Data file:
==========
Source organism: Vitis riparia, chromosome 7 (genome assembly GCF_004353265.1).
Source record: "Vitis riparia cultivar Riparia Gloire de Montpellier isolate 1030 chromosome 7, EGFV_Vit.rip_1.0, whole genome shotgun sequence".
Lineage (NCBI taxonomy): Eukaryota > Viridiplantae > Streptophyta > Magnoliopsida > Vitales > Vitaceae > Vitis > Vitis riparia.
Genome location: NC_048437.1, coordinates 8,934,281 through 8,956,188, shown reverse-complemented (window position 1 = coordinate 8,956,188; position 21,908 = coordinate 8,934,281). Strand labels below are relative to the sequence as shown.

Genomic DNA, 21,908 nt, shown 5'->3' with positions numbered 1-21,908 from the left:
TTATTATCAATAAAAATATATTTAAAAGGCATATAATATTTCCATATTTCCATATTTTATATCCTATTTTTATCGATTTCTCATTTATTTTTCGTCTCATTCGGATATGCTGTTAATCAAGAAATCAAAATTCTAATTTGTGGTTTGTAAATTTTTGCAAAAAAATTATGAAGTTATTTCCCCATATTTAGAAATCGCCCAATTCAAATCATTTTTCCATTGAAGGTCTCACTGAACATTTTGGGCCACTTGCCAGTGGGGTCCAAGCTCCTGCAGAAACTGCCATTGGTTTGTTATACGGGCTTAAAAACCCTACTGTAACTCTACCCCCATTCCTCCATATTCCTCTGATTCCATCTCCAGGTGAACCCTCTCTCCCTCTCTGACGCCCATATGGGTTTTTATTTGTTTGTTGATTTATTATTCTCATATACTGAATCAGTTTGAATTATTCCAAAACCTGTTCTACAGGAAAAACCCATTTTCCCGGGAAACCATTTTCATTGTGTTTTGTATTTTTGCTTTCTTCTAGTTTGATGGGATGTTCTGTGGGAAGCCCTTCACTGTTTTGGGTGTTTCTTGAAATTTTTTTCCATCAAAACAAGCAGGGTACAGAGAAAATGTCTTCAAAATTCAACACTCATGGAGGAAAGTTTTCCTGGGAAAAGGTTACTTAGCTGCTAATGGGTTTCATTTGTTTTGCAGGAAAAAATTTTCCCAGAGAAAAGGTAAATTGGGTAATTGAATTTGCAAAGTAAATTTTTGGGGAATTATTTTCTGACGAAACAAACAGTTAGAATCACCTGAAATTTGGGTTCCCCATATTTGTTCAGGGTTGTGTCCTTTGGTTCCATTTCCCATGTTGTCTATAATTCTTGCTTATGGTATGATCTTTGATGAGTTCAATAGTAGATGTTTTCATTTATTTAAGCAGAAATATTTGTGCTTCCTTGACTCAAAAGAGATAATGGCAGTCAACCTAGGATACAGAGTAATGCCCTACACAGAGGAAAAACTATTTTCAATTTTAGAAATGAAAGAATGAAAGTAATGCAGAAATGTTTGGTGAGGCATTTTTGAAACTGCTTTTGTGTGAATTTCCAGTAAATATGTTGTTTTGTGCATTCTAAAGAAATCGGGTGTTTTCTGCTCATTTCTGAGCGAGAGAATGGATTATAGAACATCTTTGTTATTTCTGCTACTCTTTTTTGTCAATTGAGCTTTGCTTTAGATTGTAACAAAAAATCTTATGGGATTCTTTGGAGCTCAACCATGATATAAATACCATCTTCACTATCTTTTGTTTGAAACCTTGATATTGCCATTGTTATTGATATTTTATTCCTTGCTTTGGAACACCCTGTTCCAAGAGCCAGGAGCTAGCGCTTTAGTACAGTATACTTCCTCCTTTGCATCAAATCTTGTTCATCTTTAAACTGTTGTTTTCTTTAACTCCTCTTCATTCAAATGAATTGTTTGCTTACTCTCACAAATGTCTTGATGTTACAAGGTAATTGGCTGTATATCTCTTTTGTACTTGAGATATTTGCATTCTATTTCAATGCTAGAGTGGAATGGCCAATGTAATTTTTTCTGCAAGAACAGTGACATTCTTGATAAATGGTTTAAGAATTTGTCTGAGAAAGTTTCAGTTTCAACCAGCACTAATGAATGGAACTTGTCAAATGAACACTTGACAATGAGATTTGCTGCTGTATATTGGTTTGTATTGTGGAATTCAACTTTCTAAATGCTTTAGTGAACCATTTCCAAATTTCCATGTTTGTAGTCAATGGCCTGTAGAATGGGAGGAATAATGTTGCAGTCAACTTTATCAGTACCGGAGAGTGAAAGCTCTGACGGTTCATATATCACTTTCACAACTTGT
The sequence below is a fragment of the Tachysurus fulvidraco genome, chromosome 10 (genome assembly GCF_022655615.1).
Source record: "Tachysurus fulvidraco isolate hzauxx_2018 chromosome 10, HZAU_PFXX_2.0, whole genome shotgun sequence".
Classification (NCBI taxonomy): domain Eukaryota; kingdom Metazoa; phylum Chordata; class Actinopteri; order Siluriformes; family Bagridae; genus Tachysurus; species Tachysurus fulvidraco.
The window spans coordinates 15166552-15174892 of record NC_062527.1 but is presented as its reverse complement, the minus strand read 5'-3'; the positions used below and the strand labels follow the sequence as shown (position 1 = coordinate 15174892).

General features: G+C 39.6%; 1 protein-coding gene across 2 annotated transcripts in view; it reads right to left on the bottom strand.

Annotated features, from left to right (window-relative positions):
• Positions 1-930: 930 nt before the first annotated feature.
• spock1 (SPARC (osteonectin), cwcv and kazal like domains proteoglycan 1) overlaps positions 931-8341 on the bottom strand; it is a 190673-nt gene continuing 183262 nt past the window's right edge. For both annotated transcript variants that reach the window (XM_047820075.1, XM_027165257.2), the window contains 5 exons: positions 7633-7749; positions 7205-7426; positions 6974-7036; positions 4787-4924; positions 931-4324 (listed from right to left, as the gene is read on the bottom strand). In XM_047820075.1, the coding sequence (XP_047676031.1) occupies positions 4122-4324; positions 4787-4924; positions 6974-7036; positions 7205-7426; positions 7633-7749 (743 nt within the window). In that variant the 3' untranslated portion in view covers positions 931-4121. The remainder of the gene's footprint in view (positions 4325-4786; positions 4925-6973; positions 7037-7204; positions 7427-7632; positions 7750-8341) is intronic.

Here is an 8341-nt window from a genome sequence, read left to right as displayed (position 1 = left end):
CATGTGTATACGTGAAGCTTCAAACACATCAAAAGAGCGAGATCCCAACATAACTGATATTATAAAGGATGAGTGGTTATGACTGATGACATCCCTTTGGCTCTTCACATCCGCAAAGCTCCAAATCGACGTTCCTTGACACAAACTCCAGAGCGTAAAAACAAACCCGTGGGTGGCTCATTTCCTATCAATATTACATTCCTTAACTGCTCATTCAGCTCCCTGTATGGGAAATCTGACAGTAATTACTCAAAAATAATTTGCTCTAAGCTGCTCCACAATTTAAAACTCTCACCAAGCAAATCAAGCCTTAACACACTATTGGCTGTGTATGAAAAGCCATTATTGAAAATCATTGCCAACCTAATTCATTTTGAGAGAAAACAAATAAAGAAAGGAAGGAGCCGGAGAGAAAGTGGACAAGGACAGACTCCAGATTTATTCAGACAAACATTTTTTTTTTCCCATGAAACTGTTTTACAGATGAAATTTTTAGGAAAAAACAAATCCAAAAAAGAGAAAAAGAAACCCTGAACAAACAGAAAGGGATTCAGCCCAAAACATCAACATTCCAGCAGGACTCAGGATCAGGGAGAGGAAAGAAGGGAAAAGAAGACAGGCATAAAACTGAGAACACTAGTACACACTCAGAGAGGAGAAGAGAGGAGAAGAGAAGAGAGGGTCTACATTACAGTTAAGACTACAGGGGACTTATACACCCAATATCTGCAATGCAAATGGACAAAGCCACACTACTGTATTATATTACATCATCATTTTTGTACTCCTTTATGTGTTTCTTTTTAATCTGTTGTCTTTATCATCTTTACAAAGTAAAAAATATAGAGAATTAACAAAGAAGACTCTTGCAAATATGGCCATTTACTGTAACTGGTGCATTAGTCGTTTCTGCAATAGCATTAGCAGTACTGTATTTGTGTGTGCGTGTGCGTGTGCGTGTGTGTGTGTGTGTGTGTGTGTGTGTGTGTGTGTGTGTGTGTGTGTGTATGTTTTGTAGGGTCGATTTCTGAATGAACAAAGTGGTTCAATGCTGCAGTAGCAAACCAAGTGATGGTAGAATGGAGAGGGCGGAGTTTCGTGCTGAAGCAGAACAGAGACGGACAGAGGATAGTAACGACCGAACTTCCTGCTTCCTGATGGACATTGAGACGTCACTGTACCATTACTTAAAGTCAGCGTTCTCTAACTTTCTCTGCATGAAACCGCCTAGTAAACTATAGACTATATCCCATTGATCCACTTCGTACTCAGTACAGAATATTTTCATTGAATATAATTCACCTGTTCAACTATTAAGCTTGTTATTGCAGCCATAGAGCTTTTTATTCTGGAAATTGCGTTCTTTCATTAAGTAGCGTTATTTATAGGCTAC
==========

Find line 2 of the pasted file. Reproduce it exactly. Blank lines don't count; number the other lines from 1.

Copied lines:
Source record: "Vitis riparia cultivar Riparia Gloire de Montpellier isolate 1030 chromosome 7, EGFV_Vit.rip_1.0, whole genome shotgun sequence".